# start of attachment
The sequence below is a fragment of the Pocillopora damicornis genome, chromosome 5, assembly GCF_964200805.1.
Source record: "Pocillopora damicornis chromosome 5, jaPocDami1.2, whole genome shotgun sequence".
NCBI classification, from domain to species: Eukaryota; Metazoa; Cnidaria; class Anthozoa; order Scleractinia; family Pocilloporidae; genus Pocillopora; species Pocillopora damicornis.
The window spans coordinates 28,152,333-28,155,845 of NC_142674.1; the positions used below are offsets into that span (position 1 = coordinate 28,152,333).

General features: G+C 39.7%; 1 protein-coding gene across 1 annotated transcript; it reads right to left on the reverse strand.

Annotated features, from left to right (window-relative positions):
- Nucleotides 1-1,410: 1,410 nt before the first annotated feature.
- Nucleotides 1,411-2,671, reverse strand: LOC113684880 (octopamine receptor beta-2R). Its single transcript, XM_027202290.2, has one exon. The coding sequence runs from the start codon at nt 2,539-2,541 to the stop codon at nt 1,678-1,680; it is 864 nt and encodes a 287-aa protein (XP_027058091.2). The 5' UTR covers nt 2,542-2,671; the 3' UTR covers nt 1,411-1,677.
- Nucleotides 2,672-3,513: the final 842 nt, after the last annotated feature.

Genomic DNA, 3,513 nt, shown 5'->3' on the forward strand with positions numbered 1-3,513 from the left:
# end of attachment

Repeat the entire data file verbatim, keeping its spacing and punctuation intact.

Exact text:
The sequence below is a fragment of the Pocillopora damicornis genome, chromosome 5, assembly GCF_964200805.1.
Source record: "Pocillopora damicornis chromosome 5, jaPocDami1.2, whole genome shotgun sequence".
NCBI classification, from domain to species: Eukaryota; Metazoa; Cnidaria; class Anthozoa; order Scleractinia; family Pocilloporidae; genus Pocillopora; species Pocillopora damicornis.
The window spans coordinates 28,152,333-28,155,845 of NC_142674.1; the positions used below are offsets into that span (position 1 = coordinate 28,152,333).

General features: G+C 39.7%; 1 protein-coding gene across 1 annotated transcript; it reads right to left on the reverse strand.

Annotated features, from left to right (window-relative positions):
- Nucleotides 1-1,410: 1,410 nt before the first annotated feature.
- Nucleotides 1,411-2,671, reverse strand: LOC113684880 (octopamine receptor beta-2R). Its single transcript, XM_027202290.2, has one exon. The coding sequence runs from the start codon at nt 2,539-2,541 to the stop codon at nt 1,678-1,680; it is 864 nt and encodes a 287-aa protein (XP_027058091.2). The 5' UTR covers nt 2,542-2,671; the 3' UTR covers nt 1,411-1,677.
- Nucleotides 2,672-3,513: the final 842 nt, after the last annotated feature.

Genomic DNA, 3,513 nt, shown 5'->3' on the forward strand with positions numbered 1-3,513 from the left: